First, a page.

“From the year of his syndication, 1960, Feiffer began addressing himself increasingly to the national scene, pillorying each president as he came along. Kennedy was ‘The Sundance Kid,” Ford was presented with a tin can on his head like Opper’s simpleton Happy Hooligan, Carter was “Jimmy the Cloud,” and Reagan’s administration was ‘Movie America.’ In 1986, the strip brought him the Pulitzer Prize for editorial cartooning.” (11)
Garry Trudeau’s “Doonesbury” has aimed at political targets so often that many papers run the strip on their editorial page. A typical strip might have conversation between the President and Vice President emanating from the White House.—
“Doonesbury” has become famous for symbolic portrayals of political leaders-
George Bush as an asterisk
Dan Quayle as a feather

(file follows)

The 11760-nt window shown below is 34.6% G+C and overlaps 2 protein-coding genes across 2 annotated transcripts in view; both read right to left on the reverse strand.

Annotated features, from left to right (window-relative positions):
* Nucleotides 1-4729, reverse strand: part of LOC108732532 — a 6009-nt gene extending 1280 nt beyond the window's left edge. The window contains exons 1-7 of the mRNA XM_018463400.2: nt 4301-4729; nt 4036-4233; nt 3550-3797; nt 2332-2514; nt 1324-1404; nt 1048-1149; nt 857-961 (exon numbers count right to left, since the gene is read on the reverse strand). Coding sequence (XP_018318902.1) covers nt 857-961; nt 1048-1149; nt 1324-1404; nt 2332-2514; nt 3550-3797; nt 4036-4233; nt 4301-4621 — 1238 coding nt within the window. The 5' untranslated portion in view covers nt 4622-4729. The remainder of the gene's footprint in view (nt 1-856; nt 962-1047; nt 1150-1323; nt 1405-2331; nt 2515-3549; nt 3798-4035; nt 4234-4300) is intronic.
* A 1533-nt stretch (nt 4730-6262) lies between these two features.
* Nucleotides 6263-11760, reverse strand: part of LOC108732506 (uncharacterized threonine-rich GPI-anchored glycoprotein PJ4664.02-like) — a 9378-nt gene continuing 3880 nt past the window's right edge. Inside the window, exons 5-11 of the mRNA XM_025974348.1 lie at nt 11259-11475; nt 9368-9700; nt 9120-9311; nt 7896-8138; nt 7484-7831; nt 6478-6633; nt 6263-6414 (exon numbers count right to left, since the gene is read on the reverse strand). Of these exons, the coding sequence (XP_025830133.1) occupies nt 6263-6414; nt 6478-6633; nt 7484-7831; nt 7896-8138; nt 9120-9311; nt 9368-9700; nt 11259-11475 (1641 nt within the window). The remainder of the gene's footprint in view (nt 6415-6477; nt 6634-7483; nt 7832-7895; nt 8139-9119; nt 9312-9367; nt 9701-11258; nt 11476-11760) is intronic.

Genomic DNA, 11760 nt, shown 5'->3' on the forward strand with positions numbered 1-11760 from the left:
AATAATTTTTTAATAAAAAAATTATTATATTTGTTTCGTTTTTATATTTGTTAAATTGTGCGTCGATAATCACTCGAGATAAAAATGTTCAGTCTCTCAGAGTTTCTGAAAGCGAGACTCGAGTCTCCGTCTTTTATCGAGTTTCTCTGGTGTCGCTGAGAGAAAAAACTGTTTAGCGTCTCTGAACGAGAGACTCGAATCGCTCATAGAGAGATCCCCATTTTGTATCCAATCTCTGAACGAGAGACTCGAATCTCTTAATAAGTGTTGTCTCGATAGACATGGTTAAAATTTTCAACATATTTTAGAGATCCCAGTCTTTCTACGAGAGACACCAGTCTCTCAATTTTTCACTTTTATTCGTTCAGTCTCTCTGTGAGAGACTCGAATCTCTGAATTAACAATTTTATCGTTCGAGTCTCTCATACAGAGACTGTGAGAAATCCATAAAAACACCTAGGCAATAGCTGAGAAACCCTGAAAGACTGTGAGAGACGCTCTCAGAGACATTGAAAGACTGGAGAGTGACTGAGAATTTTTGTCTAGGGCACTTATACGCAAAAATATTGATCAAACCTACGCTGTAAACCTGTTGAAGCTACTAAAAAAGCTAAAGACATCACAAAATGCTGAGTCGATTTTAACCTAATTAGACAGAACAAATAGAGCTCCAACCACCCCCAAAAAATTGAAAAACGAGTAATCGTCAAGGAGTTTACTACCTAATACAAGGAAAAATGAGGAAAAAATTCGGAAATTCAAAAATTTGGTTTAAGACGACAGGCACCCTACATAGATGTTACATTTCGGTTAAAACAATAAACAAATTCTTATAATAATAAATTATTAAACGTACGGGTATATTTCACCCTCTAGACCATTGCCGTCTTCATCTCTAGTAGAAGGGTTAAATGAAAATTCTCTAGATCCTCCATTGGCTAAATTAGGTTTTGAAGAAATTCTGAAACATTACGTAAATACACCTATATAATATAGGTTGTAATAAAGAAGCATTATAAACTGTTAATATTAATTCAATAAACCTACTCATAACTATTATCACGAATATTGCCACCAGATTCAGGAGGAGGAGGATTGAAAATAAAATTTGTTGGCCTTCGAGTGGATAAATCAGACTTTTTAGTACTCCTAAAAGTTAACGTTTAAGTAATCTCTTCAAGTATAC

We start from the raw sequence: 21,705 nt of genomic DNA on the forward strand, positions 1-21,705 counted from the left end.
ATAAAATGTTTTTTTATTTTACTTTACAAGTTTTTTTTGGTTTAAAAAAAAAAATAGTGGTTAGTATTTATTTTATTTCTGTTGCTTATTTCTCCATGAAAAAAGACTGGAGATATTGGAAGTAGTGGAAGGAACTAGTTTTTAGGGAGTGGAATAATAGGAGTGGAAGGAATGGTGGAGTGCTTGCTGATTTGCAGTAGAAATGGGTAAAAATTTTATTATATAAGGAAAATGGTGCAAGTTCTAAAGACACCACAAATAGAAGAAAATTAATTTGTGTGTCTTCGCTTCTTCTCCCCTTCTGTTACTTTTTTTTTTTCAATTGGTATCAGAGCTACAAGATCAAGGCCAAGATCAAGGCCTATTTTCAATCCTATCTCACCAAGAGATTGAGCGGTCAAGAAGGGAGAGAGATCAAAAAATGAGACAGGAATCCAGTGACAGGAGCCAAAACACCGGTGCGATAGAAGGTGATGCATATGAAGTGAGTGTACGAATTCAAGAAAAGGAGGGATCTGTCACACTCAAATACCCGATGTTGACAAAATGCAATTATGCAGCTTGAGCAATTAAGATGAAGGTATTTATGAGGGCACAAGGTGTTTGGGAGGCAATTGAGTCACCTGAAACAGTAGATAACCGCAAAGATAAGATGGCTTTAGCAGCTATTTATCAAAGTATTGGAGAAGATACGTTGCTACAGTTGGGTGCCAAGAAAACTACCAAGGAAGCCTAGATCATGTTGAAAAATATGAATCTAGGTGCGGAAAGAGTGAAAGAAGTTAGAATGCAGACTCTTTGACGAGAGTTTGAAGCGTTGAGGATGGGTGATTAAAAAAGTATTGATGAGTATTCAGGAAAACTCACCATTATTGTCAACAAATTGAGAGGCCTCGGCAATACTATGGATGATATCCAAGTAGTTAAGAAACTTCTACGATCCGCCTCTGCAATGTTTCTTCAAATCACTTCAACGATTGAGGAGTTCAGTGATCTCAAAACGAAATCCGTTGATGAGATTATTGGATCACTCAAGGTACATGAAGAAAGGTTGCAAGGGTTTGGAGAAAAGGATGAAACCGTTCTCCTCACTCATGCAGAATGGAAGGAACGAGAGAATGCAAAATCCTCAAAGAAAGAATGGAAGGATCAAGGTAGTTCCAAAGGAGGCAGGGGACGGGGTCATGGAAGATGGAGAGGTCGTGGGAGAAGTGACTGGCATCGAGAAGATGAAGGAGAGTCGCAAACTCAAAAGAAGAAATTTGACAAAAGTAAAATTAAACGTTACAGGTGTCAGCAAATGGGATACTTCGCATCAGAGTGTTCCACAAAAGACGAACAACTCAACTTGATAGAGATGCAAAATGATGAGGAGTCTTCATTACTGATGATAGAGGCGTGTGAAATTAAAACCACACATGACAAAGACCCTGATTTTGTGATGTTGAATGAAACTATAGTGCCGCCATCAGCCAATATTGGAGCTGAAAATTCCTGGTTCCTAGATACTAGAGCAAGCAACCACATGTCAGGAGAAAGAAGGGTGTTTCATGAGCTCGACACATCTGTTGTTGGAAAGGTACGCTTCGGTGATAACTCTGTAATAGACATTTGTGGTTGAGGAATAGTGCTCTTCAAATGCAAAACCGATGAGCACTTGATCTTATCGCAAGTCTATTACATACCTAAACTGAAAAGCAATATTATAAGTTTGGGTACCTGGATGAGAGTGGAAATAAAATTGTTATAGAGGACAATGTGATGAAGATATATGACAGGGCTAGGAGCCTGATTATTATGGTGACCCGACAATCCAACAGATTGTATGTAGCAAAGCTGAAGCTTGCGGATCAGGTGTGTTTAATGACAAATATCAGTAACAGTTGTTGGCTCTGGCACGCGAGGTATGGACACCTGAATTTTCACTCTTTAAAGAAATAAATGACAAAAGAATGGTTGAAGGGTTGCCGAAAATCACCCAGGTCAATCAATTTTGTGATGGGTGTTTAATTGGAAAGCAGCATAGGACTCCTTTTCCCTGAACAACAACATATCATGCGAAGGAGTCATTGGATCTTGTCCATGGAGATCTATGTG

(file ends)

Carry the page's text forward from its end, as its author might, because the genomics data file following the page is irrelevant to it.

Bill Clinton as a waffle
Newt Gingrich as a bomb (with a lit fuse)
George W. Bush as a cowboy hat
Trudeau has never backed away from controversial topics-
Viet Cong terrorist Phred later shows up in NY a few years later as a United Nations diplomat.
Newscasters take a tour of Ronald Reagan’s brain and discuss George W. Bush’s I.Q.
The Senate Watergate investigative committee opens the floor for “innuendo and hearsay.”
“The world of ‘Doonesbury’ is peopled with real as well as fictional characters. Sensitive newspaper editors –and, no doubt, John Mitchell, were not amused when Mark Slackmeyer finished an on-air profile of the former Attorney General (during the Watergate hearings) with the words, ‘Guilty! Guilty! Guilty!’ A few years later, the same character offered his listeners a coupon –‘just like the ones the gun nuts use’-so that they could send for information about congressional ethics violations. The coupon was printed as the last panel in the strip, and included the address of (then) Speaker of the House Tip O’Neill, down to the zip code. The Speaker’s office was flooded with coupons, and he didn’t think it was funny either.” (Broder) (12)